An epithermal neutron test beam of the Tsing-Hua open-pool reactor (THOR) was
constructed in 1998 for studying BNCT. A rebuilt epithermal beam port for BNCT at THOR was
finished in the summer of 2004. The first clinical trial of BNCT in THOR for recurrent head
and neck cancer was conducted between 2009 and 2013 [3, 4]. The AD of THOR is 8.5 cm [
In this study, simulation computerized tomography (CT) scans of 12 consecutive patients with
DIPG treated with external beam photon radiotherapy in Taipei Veterans General Hospital
(TVGH), Taipei, Taiwan, from 2008 to 2015 were used for dose calculation. The patients
ranged in age from 4 years to 53 years, with median age of 10 years. This study has been approved
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by Institutional Review Board, Taipei Veterans General Hospital (No. 2016-05-018CC). The
study has been conducted according to the principles expressed in the Declaration of Helsinki.
The data were analyzed anonymously.
The treatment planning systems
We used NCTPlan Ver. 1.1.44 [
], developed by the Harvard/MIT BNCT group, for
treatment planning. Because NCTPlan requires CT images in tagged image file format (TIFF) files,
we utilized ImageJ Ver. 1.48v [8±10] and in-house code to transform the CT images in Digital
Imaging and Communications in Medicine (DICOM) to TIFF format with 256 × 256 pixels,
125 slices, and a 2-mm slice thickness. The gray level of the CT images was set to 8 bits.
NCTPlan converted the input images into 21 × 21 × 25 voxels and 56 different materials,
which was defined in the International Commission on Radiation Units and Measurements 46
(ICRU-46) report  for calculations. The doses were calculated by F4 tally and kinetic
energy released in matter factors in Monte Carlo N-Particle Transport Code, Ver. 4C [
Dose-rate scaling factor (DRSF) is defined here as normalization factor derived individually
for each dose component in a BNCT in-phantom radiation field that provides the best
agreement between measured and computed data. The adjusted computed dose, Dadj (dose
component), at any position within the ellipsoidal head phantom was then given by Eqs (1)±(4).
The dose-rate scaling factor values derived from the measured and computed
depth-doserate distributions by least-squares criteria were 0.64, 1.39, 0.96, and 0.65, for thermal neutron,
fast neutron, photon, and B-10, respectively [
]. Although the T/N ratio between boron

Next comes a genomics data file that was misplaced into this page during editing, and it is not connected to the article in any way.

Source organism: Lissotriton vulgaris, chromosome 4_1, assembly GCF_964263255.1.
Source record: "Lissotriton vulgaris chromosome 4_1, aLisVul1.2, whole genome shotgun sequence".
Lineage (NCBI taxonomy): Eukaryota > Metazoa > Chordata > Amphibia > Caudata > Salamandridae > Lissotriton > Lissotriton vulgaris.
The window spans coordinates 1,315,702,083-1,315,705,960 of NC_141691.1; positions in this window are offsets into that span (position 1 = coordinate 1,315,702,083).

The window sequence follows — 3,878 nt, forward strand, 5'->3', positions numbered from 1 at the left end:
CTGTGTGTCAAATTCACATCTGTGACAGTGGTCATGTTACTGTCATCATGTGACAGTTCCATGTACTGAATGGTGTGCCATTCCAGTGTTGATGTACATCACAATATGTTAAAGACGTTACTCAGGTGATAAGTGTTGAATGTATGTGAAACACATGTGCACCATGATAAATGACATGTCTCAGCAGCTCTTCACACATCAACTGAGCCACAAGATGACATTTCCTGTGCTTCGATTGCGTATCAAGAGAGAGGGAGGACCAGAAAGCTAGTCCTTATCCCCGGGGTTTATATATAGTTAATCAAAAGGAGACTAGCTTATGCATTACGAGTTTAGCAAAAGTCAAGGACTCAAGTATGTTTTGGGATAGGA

concentrations in DIPG remains unknown, because most DIPGs are composed of glioblastoma,
we assumed a T/N ratio of 3.5 according to a previous glioblastoma study [
Based on the results of the Monte Carlo calculations, to compute the total biologically
weighted dose (RBE dose), we used the following parameters for our estimations: a relative
biological effectiveness (RBE) factor of 3.8 and 1.3 for BPA in the tumor cells and brain,
respectively. A RBE of 3.2 for THOR epithermal neutron beam high-LET components, such as
the products of thermal neutron capture in nitrogen and fast neutrons, and a RBE of 0.5 for
]. The default neutron power and flux were 1.2 MW and 1.28 × 109 (n cm-2 s-1),
respectively, for the conditions of THOR [
]. RBE dose was determined by Eq (5):
RBE dose RBE
B 10 Dadj
We measured the distance from the body surface to the deepest tumor depths on CT images
using the Eclipse version 13 treatment planning system (Varian Medical Systems, Palo Alto,
CA, USA). Dosimetry of multiple fields was calculated from two to four fields with 14
cmdiameter collimator. The directions used in the two-field (2F) plan were left (90Ê) and right
(270Ê). The directions used in the three-field (3F) plan were left anterior oblique (60Ê), right
anterior oblique (300Ê), and posterior (180Ê). The directions used in the four-field (4F) plan
were anterior (0Ê), left (90Ê), posterior (180Ê), and right (270Ê). The weightings of the multiple
fields from each direction were optimized manually until the difference of the maximal dose to
normal tissues of each direction was within 10%. The dose prescription was 20 Gy-Eq in 80%
of the clinical target volume (CTV), as prescribed in a clinical trial of BNCT for recurrent head
and neck cancer in our institution . We also calculated the estimated total beam-on time for
the 2F, 3F, and 4F plans.
Delineation of target volume and normal tissue
The CTV and normal tissue were delineated by one radiation oncologist and verified by
another on NCTPlan according to the MRI images that were registered with the simulation
CT image on the Eclipse treatment planning system. The CTV contains the gross extent of the
malignant growth and subclinical microscopic malignant disease, as defined by ICRU 62 [
The dose distribution in the CTV in each plan was evaluated by the following parameters:
CTV minimal dose (CTVmin), CTV maximal dose (CTVmax), minimal dose to 95% of the CTV
volume (CTV95%), and homogeneity index (HI). HI was applied to evaluate the homogeneity
in CTV as defined by [
where D5 and D95 represent minimum dose in 5% and 95% of CTV, respectively.
The therapeutic gain, defined as the ratio of minimal dose to CTV and maximal dose to
normal tissue (CTVmin/NTmax), was calculated. The integral dose (ID) of radiation delivered
to the normal tissue was defined as ID
Gy Eq L D
Gy Eq V
L, where D
is the mean dose delivered to volume V(L,Liter)as noted by Aoyama et al. [
]. Avoidance to
organs at risk, including the normal brain (NB), optic nerve (ON), and circle of Willis (CW),
was evaluated by the following parameters: mean dose (Dmean), maximum dose (Dmax), and
ID of the NB, ON, and CW, respectively.
All statistical tests were performed using SPSS software (release 17.0, SPSS Inc., Chicago, IL,
USA). One-way analysis of variance was used to compare dosimetric differences of the 2F, 3F,
and 4F BNCT plans. Tests were two-sided. The differences were considered statistically
significant if P 0.05.
Maximal tumor depths and dose distribution
The maximal depth of tumors from body surfaces based on CT images with 0Ê, 60Ê, 90Ê, 180Ê,
270Ê, and 300Ê beam angles are shown in Table 1. This table shows that the mean maximal
tumor depths in six different beam directions were larger than the AD. Use of a single